wayback of the van.  This trip takes five hours, minimum: two hours
there and two hours back, and a while to do what you're there to do.
They don't want to waste the time or the gas, so this trip is taking
the place of several.

By the way, gas is about a buck ten a liter.

We pass a US military base.  It dates to the 60's and is not in use
anymore.  Not by troops, anyhow.  The huge parabolic antennae (radio
telescopes?) point up into the sky, still a remnant of the space race
and mission control's need to cover the whole world for following the
progress of the Apollo rockets.  They left 20 years later, when asked
to leave by the Malagasy government.  Nearby is the original
International airport: far from the people of Madagascar, but nice up
snug to the Americans, who, I surmise, built it.

The clinic we arrive at is four rooms.  One for administration, one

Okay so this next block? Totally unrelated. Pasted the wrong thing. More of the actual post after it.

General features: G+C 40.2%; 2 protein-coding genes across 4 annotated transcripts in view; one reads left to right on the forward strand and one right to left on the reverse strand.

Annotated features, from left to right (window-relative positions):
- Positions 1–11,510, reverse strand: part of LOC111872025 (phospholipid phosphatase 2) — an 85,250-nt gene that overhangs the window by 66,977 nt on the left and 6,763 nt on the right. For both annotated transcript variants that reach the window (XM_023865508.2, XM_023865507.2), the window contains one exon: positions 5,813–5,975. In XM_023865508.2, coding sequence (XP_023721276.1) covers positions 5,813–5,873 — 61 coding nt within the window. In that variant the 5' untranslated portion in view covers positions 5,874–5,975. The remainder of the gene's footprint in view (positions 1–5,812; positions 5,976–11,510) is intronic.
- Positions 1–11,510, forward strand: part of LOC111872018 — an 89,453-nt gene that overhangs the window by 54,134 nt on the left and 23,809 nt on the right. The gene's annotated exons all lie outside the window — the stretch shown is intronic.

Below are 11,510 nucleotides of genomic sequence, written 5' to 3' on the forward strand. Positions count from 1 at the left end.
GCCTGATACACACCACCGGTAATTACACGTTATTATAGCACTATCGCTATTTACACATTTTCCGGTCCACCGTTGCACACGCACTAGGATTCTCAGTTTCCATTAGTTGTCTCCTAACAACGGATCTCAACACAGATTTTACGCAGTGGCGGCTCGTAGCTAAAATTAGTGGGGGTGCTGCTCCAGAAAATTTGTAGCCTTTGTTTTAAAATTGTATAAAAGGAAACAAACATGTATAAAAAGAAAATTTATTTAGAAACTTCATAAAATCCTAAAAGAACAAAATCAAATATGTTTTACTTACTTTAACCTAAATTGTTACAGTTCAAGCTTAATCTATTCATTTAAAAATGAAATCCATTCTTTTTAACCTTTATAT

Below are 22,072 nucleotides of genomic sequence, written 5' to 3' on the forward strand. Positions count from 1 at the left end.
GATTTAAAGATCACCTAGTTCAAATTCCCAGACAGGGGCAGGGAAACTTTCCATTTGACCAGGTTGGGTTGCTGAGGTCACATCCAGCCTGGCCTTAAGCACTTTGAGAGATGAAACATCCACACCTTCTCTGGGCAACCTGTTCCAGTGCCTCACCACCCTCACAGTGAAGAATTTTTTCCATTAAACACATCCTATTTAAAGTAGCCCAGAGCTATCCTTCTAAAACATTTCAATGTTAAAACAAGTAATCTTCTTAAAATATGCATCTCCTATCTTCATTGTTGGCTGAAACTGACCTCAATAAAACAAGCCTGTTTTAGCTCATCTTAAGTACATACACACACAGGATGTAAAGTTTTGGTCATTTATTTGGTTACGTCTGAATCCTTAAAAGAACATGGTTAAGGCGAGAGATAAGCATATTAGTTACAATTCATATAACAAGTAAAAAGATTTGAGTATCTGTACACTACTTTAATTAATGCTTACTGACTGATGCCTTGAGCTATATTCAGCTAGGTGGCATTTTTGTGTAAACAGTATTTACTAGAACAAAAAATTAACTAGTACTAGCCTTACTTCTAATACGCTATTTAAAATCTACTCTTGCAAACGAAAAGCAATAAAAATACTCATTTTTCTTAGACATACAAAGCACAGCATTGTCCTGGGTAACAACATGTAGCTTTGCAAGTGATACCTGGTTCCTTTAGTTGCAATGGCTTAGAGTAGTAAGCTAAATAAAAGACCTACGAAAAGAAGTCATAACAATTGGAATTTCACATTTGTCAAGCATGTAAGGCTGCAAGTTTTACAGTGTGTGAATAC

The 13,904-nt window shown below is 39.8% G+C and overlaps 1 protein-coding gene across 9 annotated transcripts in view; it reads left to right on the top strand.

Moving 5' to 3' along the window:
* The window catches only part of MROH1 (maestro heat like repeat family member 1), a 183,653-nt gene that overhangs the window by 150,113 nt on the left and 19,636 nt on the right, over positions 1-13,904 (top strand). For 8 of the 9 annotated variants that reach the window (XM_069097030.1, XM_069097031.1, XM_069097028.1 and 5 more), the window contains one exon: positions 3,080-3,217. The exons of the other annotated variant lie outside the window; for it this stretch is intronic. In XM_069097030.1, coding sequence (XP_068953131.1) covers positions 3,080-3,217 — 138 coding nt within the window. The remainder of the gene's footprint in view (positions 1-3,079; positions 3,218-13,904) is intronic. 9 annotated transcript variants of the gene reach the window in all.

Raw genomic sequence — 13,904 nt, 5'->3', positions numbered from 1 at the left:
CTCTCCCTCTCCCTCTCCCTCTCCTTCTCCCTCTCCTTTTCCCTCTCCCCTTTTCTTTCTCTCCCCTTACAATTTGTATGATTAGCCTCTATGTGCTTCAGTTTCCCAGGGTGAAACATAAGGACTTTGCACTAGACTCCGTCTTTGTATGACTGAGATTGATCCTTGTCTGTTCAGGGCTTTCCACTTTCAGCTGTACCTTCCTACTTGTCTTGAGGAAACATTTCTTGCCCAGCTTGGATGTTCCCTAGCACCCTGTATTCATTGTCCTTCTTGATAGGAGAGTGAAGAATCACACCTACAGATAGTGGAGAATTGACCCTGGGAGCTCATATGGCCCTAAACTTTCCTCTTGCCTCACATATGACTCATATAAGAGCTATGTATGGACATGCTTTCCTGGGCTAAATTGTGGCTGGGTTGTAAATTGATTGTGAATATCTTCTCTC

for consultation, one for storage and more administration, and one
with four beds for lying-in.  In specific, the room for consultation
is a birthing room, and the one for lying in is where mothers stay for
a few days after giving birth.  It's not a dirty place, but
it's... dark.  Dark and old.  The equipment is old.  The paint faded
and darkened,depending on the original color.  It's not a place
Americans would think of as antiseptic.

And that might be pretty true.  There are squat toilets, but no place
to wash.  Water comes from a well (kept under lock and key in a little
house built over it) via bucket.  Babies don't wear diapers, as is
evidenced by an adorable one-year old fellow crawling on the floor.
Coming ever closer to us -- excited by the strange white woman (he's
probably never seen one before) who coos at him and takes his picture.
He stops for a minute, then starts forward again.  A shiny puddle